Foodservice Equipment & Supplies

JAN 2018

Foodservice Equipment & Supplies magazines is an industry resource connecting foodservice operators, equipment and supplies manufacturers and dealers, and facility design consultants.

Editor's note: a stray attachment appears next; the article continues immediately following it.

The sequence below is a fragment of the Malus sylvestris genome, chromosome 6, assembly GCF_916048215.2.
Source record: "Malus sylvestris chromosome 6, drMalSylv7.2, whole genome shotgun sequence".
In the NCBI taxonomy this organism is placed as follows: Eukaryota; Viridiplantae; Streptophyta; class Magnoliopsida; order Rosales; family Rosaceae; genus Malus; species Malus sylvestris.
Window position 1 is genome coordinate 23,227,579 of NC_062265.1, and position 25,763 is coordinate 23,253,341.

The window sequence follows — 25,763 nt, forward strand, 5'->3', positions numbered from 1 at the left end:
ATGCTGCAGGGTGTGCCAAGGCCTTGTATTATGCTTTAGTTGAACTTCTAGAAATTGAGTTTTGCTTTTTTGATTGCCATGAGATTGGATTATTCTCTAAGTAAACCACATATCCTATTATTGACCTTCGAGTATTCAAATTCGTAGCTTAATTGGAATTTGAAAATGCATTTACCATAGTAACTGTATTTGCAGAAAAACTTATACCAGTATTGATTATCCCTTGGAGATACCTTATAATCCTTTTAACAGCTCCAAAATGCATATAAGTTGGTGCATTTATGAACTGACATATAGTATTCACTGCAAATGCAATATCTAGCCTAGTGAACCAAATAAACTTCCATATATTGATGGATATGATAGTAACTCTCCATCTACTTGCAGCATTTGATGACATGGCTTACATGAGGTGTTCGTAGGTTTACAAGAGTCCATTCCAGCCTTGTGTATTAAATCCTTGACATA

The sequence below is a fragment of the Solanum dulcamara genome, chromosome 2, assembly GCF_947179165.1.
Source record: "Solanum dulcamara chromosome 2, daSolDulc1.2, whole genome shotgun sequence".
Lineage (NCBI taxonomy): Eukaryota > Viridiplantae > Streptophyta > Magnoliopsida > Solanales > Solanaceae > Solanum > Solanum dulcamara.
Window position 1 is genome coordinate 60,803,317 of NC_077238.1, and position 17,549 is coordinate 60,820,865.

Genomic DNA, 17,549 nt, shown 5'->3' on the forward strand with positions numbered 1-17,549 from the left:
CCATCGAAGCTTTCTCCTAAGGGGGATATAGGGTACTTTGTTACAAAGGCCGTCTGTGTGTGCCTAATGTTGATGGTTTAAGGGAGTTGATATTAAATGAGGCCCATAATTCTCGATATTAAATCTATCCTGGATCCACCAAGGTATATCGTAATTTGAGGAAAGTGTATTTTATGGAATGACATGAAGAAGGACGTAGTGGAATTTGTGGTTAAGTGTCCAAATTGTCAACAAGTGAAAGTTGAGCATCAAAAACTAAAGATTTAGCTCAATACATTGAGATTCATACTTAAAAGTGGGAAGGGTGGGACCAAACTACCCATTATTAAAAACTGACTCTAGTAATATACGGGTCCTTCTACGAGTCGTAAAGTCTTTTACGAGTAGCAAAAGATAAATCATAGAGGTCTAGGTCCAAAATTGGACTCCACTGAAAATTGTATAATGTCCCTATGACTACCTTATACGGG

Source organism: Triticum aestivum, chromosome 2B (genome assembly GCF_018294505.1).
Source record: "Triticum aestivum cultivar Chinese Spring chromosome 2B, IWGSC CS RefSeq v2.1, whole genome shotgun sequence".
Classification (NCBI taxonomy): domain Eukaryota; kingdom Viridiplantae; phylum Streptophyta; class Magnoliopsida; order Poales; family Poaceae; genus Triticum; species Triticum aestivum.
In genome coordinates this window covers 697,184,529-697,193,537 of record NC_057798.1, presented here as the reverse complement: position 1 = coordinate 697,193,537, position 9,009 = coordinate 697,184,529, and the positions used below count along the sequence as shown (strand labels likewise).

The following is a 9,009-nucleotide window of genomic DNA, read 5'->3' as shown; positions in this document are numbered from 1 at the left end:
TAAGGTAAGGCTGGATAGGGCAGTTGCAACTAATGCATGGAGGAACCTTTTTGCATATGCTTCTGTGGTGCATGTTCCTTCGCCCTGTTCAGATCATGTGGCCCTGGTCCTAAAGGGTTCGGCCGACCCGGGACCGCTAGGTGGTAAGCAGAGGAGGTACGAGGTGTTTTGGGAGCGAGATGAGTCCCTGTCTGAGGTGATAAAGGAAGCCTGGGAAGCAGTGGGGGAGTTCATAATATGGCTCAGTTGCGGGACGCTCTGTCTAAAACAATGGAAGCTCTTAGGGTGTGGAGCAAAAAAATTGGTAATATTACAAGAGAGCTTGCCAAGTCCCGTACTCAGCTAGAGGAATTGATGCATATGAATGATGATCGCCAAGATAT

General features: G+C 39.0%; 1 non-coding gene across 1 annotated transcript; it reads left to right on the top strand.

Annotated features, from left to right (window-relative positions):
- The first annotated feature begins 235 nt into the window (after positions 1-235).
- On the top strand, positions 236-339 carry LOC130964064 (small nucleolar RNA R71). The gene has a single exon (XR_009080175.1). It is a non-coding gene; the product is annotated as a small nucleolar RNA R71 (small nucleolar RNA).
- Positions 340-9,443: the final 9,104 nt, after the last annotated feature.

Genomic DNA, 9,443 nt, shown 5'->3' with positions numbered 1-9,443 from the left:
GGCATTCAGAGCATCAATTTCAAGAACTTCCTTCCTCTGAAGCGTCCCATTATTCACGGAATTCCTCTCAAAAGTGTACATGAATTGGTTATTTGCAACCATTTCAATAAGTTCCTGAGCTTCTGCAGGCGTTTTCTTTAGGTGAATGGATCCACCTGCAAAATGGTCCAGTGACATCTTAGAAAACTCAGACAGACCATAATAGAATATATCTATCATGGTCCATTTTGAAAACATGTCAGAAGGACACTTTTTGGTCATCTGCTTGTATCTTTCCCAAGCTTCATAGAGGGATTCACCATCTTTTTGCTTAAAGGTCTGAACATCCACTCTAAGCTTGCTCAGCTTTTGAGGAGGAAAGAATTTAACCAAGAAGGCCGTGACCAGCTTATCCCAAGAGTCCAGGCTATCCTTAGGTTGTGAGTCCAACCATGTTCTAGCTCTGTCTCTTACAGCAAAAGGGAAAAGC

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84 • FOODSERVICE EQUIPMENT & SUPPLIES • JANUARY 2018 market spotlight The overhaul includes both the cook line and food prep area. The new prototype is dubbed EVO 1.5.; EVO stands for Evolution. "Our cook line must be very efficient to serve our guests high-quality foods quickly," says Delaney. "Some of the equip- ment in the 1.5 prototype is on the cutting edge, while others are repurposed to match our efficient footprint. One of the biggest opportunities we have is keeping the food hot as it is delivered to the table, as we have some temperature-sensitive finished products that lose heat quickly." The operator hopes several equipment additions will improve temperature and production efficiency by moving prep from production times; reducing prep time; and decreas- ing cold holding requirements. Huddle House's new equip- ment package includes holding cabinets; radiant heat lamps; refrigerated racks for holding meats at the point of use; a fry warmer; heated holding drawer warmers for coffee mugs; induction burners; and a convection oven for biscuits. Day Part Drivers When looking at trends, three concepts have been driving the morning meal segment recently. "Coffee places like Starbucks, donut shops like Dunkin' Donuts and the fast food burger restaurants like McDon- ald's have been big drivers of this day part," says Riggs. "Family-style restaurants saw decreases in breakfast visits, down 6 percent in 2016 and 1 percent this year, while lunch was down 1 percent in 2016 and 3 percent this year." While some family-style restaurants continue to see morning meal declines, some continue to rise and shine. Take, for example, Another Broken Egg Cafe, which oper- ates 66 locations across the country. The Destin, Fla.-based chain's hours of operation span 7 a.m. to 2 p.m. seven days a week. The first location opened in 1995, with much of its growth stemming from franchising, which began in 2005. "Although full-service foodservice is continuing to Food Processors: ● Determine what types of food the unit will prepare to determine the necessary horsepower, bowl size and attachments. ● Consider extra-large feed chutes for high-volume operations, as these can reduce prep time. ● Make sure the food proces- sor provides safety features, especially in operations with less experienced cooks. ● Determine whether food pro- cessor attachments and parts are easily or inexpensively re- placed since they are easily lost or damaged in busy kitchens. ● Look for units without a lot of nooks and crannies, which can harbor harmful bacteria and be more difficult to clean. Griddles: ● If staff use the unit to prepare more than 25 percent of an operation's menu items, seek out a more durable griddle. ● Griddle plate size and thickness will help determine how much food can go through at peak times. The thicker the griddle plate, the more heat it holds. ● Decide if manual or thermo- static controls are necessary. While manual controls provide users with more latitude in terms of temperature control, thermostatic controls can be easier to use for novice cooks. ● Check out the grease trough location and the width of the chute to ensure it can handle the challenges of the menu. Some models provide a back grease trough, in addition to side and front troughs, to better accom- modate high volume use. ● Consider whether the griddle will be mounted, freestanding or used on a countertop. Refriger- ated bases are another option worth considering for smaller kitchens with limited space. Toasters: ● Conventional toasters work best for toasting breads, rolls, buns, muffins, bagels, frozen waffles and similar items, while convection conveyor toasters are more versatile and work better for items such as sand- wiches, pretzels and pizza. ● Operators should consider the unit's output capacity, footprint and the types of products that will be toasted before deciding on a model. ● Pop-up toasters have smaller footprints than conveyor mod- els, but typically handle smaller volumes. Compact models should be considered by op- erators facing space limitations. ● Toasters specifically geared to- ward bagels and thicker bread items are available. ● Browning controls are an of- ten-useful option, as are shade controls that monitor heat to assure toasting consistency. Juicers: ● The correct type of juicer depends on the menu, juice ingredients and consistency of the products. ● Breakfast-oriented restaurants may need multiple juicers, de- pending on the volume, menu and juicing times. ● Noise can be a factor with this equipment. Consider equipment location in the kitchen and prox- imity to the front of the house. Equipment Purchasing for Limited Day Parts Here's what to take into account when choosing equipment for the breakfast/lunch segment. Breakfast-and-lunch-only operations like Another Broken Egg Cafe are capitalizing on the strong early day parts.

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